Lookin’ good! My spring is quite soft, and I think it does help, but I’m not certain. I think the lower pressure on the piece leads to more stability in the blade. Lower pressure does mean more passes though, but I’ve found pushing the speed doesn’t hurt to a point.

Regarding the spreadsheet, I suspect it would be hard to translate to Google Sheets or Open Office as the macros do some of the work. I’m willing to try it out in imperial and use Excel. I think the best way forward for general use with that would be to implement it again with Python - not a small undertaking unless you’re jeffeb3.

My two hopes for cutting thick card (no so into foam board, no DollarTree here in UK, and it’s not so cheap) are:


Last night I managed to increase the offset a few mm by moving the blade in the current arrangement. It didn’t seem to help. I might end up trying to re-model the design to allow for adjustable offset. Would involve possibly splitting the bottom assembly, mounting the lower part in a groove and indexing with a screw. The problem here is that with increased offset, your minimum cut radius is going to increase.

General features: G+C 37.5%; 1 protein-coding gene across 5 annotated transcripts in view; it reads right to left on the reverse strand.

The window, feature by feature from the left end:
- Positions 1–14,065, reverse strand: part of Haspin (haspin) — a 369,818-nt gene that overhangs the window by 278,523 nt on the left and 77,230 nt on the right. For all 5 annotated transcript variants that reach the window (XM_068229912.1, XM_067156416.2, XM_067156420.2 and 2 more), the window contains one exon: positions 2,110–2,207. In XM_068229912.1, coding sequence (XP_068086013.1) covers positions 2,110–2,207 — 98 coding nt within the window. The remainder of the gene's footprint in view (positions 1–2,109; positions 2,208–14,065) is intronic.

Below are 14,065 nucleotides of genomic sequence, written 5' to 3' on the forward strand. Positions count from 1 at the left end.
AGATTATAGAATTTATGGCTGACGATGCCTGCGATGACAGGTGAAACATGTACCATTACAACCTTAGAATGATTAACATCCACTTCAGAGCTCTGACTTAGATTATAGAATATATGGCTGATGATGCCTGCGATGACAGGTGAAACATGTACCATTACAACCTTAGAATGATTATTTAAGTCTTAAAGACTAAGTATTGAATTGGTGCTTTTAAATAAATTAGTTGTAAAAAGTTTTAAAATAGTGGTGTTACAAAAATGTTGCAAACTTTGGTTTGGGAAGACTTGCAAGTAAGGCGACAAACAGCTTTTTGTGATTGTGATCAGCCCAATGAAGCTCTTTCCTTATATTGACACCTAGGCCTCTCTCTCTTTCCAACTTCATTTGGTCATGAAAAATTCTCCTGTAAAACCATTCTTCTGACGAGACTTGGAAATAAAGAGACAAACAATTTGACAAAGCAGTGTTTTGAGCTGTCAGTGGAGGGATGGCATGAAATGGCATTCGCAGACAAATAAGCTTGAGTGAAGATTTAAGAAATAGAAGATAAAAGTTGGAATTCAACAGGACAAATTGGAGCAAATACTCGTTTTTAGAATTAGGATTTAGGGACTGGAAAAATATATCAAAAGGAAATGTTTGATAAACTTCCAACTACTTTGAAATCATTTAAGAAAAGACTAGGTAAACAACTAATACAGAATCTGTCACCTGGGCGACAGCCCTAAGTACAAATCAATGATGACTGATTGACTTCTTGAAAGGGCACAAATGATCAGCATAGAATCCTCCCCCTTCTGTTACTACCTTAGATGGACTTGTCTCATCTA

Blade shape

The standard blade leaves a triangular protrusion. This means with deeper cuts there is quite a lot of blade length in the material asking to turn and snag. When I’m next in the shop, I plan to grind down the back edge of a standard blade to see if a much steeper blade angle (like an Exacto or steeper) will help. I’ll be wearing safety glasses when I try it out :open_mouth:

Well, I did have some softer springs…but they were MUCH softer. I’ll just have to experiment and see how it does I guess.

Well, I’m a web developer by trade and have done some similar projects…I’m just not very experienced with excel and am not sure if they’ve got the macros encoded or protected in some way that will prevent me from figuring out what they’re doing :wink: I’ll probably give DXF2GCODE another go. It can supposedly do drag knife corrections - but I’ve never had any luck getting it actually do…well…anything.